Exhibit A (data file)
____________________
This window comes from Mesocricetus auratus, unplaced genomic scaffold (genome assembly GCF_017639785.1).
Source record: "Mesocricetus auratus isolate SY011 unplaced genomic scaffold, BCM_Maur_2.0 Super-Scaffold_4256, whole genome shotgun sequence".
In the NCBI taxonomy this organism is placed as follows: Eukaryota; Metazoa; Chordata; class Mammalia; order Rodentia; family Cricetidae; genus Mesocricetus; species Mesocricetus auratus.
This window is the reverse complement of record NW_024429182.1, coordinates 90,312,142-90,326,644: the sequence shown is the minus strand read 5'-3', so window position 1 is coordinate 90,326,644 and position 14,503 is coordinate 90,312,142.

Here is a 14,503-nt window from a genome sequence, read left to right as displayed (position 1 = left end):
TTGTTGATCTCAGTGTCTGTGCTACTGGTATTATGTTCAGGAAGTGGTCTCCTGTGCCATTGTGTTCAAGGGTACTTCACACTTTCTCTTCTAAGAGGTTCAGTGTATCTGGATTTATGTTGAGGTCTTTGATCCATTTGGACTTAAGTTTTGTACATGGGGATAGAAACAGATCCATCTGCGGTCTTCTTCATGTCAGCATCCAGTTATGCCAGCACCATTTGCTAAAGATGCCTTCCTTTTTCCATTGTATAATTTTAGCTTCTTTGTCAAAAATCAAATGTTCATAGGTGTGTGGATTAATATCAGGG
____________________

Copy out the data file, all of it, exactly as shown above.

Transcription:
This window comes from Mesocricetus auratus, unplaced genomic scaffold (genome assembly GCF_017639785.1).
Source record: "Mesocricetus auratus isolate SY011 unplaced genomic scaffold, BCM_Maur_2.0 Super-Scaffold_4256, whole genome shotgun sequence".
In the NCBI taxonomy this organism is placed as follows: Eukaryota; Metazoa; Chordata; class Mammalia; order Rodentia; family Cricetidae; genus Mesocricetus; species Mesocricetus auratus.
This window is the reverse complement of record NW_024429182.1, coordinates 90,312,142-90,326,644: the sequence shown is the minus strand read 5'-3', so window position 1 is coordinate 90,326,644 and position 14,503 is coordinate 90,312,142.

Here is a 14,503-nt window from a genome sequence, read left to right as displayed (position 1 = left end):
TTGTTGATCTCAGTGTCTGTGCTACTGGTATTATGTTCAGGAAGTGGTCTCCTGTGCCATTGTGTTCAAGGGTACTTCACACTTTCTCTTCTAAGAGGTTCAGTGTATCTGGATTTATGTTGAGGTCTTTGATCCATTTGGACTTAAGTTTTGTACATGGGGATAGAAACAGATCCATCTGCGGTCTTCTTCATGTCAGCATCCAGTTATGCCAGCACCATTTGCTAAAGATGCCTTCCTTTTTCCATTGTATAATTTTAGCTTCTTTGTCAAAAATCAAATGTTCATAGGTGTGTGGATTAATATCAGGG